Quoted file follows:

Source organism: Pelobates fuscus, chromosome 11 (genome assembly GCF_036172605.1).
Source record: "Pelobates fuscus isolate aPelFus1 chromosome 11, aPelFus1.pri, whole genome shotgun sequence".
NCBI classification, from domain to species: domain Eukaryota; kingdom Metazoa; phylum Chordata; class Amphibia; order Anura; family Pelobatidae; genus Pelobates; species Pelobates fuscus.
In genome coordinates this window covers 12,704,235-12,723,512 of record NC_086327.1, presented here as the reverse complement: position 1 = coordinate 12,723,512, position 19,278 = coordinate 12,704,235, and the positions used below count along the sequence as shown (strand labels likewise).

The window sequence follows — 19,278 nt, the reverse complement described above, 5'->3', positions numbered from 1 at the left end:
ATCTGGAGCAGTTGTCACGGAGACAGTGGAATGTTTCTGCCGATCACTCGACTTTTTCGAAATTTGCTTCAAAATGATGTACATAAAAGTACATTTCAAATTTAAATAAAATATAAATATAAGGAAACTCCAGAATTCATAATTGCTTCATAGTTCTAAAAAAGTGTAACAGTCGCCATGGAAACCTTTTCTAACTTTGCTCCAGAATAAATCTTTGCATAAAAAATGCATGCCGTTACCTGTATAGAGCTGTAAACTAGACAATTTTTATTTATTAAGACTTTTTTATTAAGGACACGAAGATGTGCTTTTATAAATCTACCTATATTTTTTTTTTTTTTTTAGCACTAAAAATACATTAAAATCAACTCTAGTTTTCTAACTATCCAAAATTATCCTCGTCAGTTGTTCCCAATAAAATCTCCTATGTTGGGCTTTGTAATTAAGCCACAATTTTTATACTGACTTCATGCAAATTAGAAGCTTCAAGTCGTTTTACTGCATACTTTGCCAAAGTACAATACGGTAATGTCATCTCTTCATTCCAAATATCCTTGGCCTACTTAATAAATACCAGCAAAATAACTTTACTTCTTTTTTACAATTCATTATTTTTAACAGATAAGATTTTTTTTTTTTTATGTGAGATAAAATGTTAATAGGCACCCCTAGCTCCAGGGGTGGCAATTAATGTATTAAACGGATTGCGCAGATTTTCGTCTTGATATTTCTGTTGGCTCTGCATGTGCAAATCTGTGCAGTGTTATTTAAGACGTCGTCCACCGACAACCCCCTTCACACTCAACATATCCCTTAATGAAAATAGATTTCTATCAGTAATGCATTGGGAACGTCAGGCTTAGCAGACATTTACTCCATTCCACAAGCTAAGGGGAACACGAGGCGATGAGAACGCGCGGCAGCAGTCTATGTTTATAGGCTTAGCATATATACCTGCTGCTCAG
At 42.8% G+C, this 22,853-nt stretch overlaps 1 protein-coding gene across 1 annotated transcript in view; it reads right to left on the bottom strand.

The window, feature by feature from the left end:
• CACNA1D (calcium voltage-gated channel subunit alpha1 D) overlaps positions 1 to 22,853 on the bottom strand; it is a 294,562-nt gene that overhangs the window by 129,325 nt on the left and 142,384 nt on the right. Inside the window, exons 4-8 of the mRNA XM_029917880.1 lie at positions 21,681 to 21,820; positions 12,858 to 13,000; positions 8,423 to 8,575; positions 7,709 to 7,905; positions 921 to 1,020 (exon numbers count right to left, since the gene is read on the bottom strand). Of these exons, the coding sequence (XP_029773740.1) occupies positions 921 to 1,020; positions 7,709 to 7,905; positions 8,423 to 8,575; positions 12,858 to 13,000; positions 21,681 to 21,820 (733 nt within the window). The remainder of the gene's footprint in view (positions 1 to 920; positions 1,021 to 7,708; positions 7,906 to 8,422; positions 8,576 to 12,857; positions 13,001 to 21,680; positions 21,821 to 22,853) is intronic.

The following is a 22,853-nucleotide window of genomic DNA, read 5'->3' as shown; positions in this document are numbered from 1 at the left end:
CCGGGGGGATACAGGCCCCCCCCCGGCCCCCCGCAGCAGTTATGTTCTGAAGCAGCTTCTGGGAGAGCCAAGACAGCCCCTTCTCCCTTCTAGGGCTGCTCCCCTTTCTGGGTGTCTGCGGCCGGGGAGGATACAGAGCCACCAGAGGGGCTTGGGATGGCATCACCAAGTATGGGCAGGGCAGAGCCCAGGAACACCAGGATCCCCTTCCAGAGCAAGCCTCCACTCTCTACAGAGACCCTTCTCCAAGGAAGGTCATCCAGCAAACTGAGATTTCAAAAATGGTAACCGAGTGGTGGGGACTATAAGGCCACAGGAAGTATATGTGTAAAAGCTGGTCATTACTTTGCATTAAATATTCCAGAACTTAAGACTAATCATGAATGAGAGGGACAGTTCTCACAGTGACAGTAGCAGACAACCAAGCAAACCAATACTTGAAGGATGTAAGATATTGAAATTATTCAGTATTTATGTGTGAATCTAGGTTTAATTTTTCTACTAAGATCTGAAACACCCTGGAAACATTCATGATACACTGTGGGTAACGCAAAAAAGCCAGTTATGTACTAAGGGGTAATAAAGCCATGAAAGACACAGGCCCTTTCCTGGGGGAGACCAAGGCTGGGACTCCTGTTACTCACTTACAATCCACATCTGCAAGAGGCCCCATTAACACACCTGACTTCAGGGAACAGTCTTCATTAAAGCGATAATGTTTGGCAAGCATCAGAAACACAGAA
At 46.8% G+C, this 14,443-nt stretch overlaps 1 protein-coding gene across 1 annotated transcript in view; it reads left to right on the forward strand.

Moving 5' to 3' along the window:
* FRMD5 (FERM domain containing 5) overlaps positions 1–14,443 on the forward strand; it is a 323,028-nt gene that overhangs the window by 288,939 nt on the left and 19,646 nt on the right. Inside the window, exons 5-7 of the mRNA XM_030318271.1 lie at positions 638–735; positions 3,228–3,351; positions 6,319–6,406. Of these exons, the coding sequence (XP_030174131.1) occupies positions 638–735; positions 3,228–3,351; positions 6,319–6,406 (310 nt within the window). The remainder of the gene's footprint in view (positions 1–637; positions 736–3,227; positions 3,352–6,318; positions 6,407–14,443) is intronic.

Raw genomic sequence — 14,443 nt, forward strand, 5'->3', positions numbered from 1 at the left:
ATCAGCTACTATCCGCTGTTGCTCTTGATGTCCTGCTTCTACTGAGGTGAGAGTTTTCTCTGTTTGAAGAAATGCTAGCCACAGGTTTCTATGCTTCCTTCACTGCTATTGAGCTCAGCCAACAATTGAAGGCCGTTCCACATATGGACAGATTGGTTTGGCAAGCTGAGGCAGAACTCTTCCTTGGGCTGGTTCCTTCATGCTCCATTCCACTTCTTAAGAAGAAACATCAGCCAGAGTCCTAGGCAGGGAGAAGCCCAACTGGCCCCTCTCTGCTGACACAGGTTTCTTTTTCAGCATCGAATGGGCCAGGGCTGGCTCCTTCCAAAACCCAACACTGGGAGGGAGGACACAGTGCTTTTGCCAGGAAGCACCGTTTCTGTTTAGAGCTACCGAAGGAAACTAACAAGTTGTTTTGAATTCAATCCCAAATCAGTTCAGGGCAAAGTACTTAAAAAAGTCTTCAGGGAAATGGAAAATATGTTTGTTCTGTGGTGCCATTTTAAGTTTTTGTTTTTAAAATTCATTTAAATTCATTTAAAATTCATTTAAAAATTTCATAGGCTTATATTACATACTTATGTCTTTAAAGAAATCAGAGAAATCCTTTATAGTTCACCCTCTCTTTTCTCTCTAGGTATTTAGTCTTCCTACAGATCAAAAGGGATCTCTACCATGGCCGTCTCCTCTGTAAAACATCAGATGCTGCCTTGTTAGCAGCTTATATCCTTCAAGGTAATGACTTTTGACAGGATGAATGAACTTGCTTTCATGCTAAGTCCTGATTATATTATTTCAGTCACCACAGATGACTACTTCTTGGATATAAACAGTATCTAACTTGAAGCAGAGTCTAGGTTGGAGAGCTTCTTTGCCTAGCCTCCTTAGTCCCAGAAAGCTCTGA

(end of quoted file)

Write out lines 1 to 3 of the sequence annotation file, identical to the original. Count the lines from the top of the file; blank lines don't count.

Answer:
Source organism: Pelobates fuscus, chromosome 11 (genome assembly GCF_036172605.1).
Source record: "Pelobates fuscus isolate aPelFus1 chromosome 11, aPelFus1.pri, whole genome shotgun sequence".
NCBI classification, from domain to species: domain Eukaryota; kingdom Metazoa; phylum Chordata; class Amphibia; order Anura; family Pelobatidae; genus Pelobates; species Pelobates fuscus.